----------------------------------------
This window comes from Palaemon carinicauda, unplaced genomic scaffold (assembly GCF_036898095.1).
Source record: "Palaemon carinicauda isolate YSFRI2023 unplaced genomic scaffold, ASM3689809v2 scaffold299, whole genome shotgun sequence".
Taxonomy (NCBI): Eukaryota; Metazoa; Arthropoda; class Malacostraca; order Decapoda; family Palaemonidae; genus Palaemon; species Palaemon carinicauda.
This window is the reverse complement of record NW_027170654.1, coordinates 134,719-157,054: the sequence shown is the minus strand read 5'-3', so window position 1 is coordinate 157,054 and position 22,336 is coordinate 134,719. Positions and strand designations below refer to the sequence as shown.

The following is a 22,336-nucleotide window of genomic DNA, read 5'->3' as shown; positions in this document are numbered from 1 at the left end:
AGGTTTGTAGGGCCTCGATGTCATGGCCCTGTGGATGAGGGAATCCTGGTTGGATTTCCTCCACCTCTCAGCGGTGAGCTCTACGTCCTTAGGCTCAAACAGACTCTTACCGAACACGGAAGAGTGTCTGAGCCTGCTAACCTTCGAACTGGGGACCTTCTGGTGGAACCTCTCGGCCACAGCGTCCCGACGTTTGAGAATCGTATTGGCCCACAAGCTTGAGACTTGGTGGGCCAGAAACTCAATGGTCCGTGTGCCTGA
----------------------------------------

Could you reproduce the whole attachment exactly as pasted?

This window comes from Palaemon carinicauda, unplaced genomic scaffold (assembly GCF_036898095.1).
Source record: "Palaemon carinicauda isolate YSFRI2023 unplaced genomic scaffold, ASM3689809v2 scaffold299, whole genome shotgun sequence".
Taxonomy (NCBI): Eukaryota; Metazoa; Arthropoda; class Malacostraca; order Decapoda; family Palaemonidae; genus Palaemon; species Palaemon carinicauda.
This window is the reverse complement of record NW_027170654.1, coordinates 134,719-157,054: the sequence shown is the minus strand read 5'-3', so window position 1 is coordinate 157,054 and position 22,336 is coordinate 134,719. Positions and strand designations below refer to the sequence as shown.

The following is a 22,336-nucleotide window of genomic DNA, read 5'->3' as shown; positions in this document are numbered from 1 at the left end:
AGGTTTGTAGGGCCTCGATGTCATGGCCCTGTGGATGAGGGAATCCTGGTTGGATTTCCTCCACCTCTCAGCGGTGAGCTCTACGTCCTTAGGCTCAAACAGACTCTTACCGAACACGGAAGAGTGTCTGAGCCTGCTAACCTTCGAACTGGGGACCTTCTGGTGGAACCTCTCGGCCACAGCGTCCCGACGTTTGAGAATCGTATTGGCCCACAAGCTTGAGACTTGGTGGGCCAGAAACTCAATGGTCCGTGTGCCTGA